Claude Monet lived in extreme poverty until the mid-1880's. He was in his 40s before the public started to accept his works of art. Impressionism was finally making the group of artists a solid income. In 1890, Monet started working on serial paintings. He would take the same object, such as the haystacks behind his house, and paint them throughout the day as the light changed. The sun set faster than Monet could create his works, so he would often line up several canvasses next to each other and work on them at once. He completed 25 different paintings of the haystacks. According to WebMuseum, Monet still traveled extensively, but he started to spend more time at the water garden he created at Giverny. That water garden became the setting for his most famous work, "Water Lilies."

Claude Monet: Later Years

Claude Monet's health deteriorated later in his life. He suffered from bad eyesight and rheumatism, which took a toll on his ability to express his craft. The greatest project he conquered was his painting entitled "Water Lilies." According to Artelino, Monet built a structure in his garden so he could paint "Water Lilies" to protect himself from the elements.

Despite his physical limitations, Monet continued to paint until his death in 1926. In 1923, he had surgery for a cataract and his sight improved slightly. Just eight months before his death, at the age of 83, Monet finished his last work, a series of 22 murals of water lilies, commissioned by the French government. Claude Monet died from lung cancer on December 5, 1926. He was buried with a simple ceremony in Giverny Church Cemetery in Giverny, France. Only 50 people attended, which is what he requested.

Monet's Most Popular Works

Monet has several early works including "Garden at Sainte-Adresse" (1867), "Magpie"
(1868-1869), "La Grenouillère" (1869) and "The Beach at Trouville" (1870). He also painted Impression, "Soleil Levant" ("Impression, Sunrise", 1873), a picture of the sun through the misty Le Havre harbor, "Regatta at Argenteuil" (1872) which shows sailboats on the Seine and "La Promenade" in 1875.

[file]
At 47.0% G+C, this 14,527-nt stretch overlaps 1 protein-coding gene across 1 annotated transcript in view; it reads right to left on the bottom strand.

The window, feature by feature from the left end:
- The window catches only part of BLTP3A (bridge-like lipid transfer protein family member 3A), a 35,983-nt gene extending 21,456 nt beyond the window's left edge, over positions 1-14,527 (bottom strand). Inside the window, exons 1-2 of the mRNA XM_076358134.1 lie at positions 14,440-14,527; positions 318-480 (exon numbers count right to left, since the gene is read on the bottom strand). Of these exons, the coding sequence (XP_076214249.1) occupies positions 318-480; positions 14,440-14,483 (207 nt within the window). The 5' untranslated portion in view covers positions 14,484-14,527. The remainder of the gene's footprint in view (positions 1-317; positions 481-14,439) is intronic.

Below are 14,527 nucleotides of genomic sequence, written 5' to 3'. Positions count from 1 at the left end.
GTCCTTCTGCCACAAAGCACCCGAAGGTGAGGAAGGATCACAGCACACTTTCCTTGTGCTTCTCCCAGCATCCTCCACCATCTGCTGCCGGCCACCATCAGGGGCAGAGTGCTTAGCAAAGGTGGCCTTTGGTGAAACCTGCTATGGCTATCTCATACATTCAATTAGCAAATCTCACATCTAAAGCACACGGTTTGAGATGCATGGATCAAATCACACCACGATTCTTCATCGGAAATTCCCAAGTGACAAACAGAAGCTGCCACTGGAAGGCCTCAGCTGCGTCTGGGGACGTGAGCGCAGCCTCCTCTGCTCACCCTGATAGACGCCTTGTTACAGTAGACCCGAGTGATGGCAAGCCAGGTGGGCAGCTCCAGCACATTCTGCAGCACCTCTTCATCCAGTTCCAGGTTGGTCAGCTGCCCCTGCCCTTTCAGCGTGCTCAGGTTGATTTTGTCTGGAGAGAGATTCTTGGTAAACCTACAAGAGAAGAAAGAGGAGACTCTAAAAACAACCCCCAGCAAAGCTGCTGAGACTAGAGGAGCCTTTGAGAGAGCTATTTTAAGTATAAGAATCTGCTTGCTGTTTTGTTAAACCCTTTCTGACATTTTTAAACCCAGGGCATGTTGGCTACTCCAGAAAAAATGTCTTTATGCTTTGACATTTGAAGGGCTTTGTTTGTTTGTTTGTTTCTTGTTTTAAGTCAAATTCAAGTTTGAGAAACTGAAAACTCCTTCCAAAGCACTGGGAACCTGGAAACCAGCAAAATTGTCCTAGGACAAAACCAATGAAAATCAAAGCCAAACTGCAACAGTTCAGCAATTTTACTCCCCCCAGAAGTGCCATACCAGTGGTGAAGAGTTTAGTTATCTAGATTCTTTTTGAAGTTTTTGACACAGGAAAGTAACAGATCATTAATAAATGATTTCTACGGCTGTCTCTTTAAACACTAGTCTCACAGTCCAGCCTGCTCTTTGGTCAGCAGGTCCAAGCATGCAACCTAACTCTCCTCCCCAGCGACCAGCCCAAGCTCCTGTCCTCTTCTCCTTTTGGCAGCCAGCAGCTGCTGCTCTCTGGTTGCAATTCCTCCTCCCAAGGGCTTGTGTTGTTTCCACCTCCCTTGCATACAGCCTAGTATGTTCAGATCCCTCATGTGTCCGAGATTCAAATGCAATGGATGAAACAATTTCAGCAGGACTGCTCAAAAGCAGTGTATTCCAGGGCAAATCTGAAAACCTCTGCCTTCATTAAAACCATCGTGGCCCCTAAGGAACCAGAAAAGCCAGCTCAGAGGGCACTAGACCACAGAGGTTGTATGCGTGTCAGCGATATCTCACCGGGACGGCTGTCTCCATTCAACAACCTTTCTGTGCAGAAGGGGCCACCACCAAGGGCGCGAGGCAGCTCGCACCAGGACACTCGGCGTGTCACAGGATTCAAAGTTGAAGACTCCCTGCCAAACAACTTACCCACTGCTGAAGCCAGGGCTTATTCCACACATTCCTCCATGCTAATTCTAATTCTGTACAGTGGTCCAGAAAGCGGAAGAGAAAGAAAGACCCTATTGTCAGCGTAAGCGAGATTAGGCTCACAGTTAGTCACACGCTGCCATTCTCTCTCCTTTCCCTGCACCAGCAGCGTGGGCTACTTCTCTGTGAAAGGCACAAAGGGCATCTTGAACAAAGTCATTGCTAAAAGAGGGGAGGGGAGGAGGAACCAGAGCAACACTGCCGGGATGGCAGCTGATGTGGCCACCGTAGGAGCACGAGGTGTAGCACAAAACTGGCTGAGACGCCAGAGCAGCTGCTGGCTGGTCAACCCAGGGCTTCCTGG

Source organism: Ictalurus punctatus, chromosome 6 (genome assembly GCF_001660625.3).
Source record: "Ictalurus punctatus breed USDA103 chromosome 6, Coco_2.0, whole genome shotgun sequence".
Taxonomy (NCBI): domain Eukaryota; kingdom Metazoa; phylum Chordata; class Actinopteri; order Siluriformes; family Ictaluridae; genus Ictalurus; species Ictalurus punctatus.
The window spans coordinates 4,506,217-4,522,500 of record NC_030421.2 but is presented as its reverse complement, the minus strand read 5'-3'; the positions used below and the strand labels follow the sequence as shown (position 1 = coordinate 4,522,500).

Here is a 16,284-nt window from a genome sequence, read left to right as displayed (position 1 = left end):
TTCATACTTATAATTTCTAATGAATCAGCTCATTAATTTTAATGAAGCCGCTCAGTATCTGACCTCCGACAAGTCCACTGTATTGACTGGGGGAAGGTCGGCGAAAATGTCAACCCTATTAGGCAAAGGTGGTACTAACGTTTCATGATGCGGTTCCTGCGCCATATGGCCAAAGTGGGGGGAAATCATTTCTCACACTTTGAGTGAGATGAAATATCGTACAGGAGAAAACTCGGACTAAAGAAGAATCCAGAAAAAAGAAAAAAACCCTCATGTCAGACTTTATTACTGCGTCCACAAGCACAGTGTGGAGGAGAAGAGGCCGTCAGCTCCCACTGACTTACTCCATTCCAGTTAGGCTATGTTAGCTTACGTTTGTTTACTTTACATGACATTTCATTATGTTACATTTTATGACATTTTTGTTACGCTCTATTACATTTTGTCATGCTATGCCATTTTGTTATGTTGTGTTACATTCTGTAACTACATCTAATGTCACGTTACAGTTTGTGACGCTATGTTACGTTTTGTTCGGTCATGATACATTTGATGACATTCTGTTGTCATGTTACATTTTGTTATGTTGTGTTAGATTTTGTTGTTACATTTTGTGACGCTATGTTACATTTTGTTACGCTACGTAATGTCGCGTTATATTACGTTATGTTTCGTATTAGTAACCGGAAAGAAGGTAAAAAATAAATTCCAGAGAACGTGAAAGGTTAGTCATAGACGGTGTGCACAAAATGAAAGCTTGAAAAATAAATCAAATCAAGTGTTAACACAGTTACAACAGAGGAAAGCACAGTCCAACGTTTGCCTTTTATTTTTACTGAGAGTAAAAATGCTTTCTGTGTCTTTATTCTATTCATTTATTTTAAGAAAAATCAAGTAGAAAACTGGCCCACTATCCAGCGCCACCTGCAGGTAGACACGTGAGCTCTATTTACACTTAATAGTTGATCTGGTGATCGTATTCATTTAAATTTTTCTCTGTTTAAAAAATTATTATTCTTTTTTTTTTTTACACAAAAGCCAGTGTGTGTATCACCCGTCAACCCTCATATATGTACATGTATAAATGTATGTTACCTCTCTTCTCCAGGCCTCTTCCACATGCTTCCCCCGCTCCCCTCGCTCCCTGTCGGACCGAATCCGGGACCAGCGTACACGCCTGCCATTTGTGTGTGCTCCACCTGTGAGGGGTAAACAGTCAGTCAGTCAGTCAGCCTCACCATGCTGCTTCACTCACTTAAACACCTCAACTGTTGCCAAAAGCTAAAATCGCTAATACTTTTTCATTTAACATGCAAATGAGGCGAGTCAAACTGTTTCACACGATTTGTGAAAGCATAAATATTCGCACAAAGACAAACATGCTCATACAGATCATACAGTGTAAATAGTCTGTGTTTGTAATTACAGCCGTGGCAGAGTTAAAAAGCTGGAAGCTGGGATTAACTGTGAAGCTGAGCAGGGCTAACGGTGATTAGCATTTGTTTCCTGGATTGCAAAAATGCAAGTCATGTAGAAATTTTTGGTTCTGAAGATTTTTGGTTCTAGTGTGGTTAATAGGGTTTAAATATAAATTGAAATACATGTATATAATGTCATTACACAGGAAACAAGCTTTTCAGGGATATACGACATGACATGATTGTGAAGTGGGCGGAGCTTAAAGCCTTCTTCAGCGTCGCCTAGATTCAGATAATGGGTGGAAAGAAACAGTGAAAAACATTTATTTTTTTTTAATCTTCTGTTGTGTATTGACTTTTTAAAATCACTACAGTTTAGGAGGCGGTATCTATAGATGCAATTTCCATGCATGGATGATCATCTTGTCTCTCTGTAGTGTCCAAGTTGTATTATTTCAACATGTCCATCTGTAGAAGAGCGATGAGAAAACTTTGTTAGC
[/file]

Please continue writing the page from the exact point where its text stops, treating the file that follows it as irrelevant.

The late works Monet is well-known for include, "The Floating Ice" (1880), "Garden in Bordighera," "Rock Arch West of Etretat" ("The Manneport") (1883), "Impression of Morning" (1884), "Bulbfield and Windmill Near Leyden" (1886) and "The Japanese Bridge" (1918-1924).

Claude Monet Posthumous Sales

Quite a contrast to the days Claude Monet lived in poverty and wasn't taken seriously, his works now garner international attention and millions of dollars. "London, the Parliament, Effects of Sun in the Fog," which he painted in 1904, sold for more than $20 million in 2004. Thieves have stolen "Falaises près de Dieppe" ("Cliffs near Dieppe") twice; once in 1998 and again in 2007. The first time, the curator of the museum was convicted in court of stealing the artwork. He and two accomplices received five years in jail. Monet's "Le Pont du chemin de fer à Argenteuil" (1873) sold for a record $41.4 million during a Christie's auction in May 2008. The bidder made the offer over the telephone. On June 24, 2008, "Le Bassin aux Nymphéas," a painting from Monet's Water Lilies series, sold at a Christie's auction for a whopping $80 million. It was the highest price ever paid for a Claude Monet work at auction.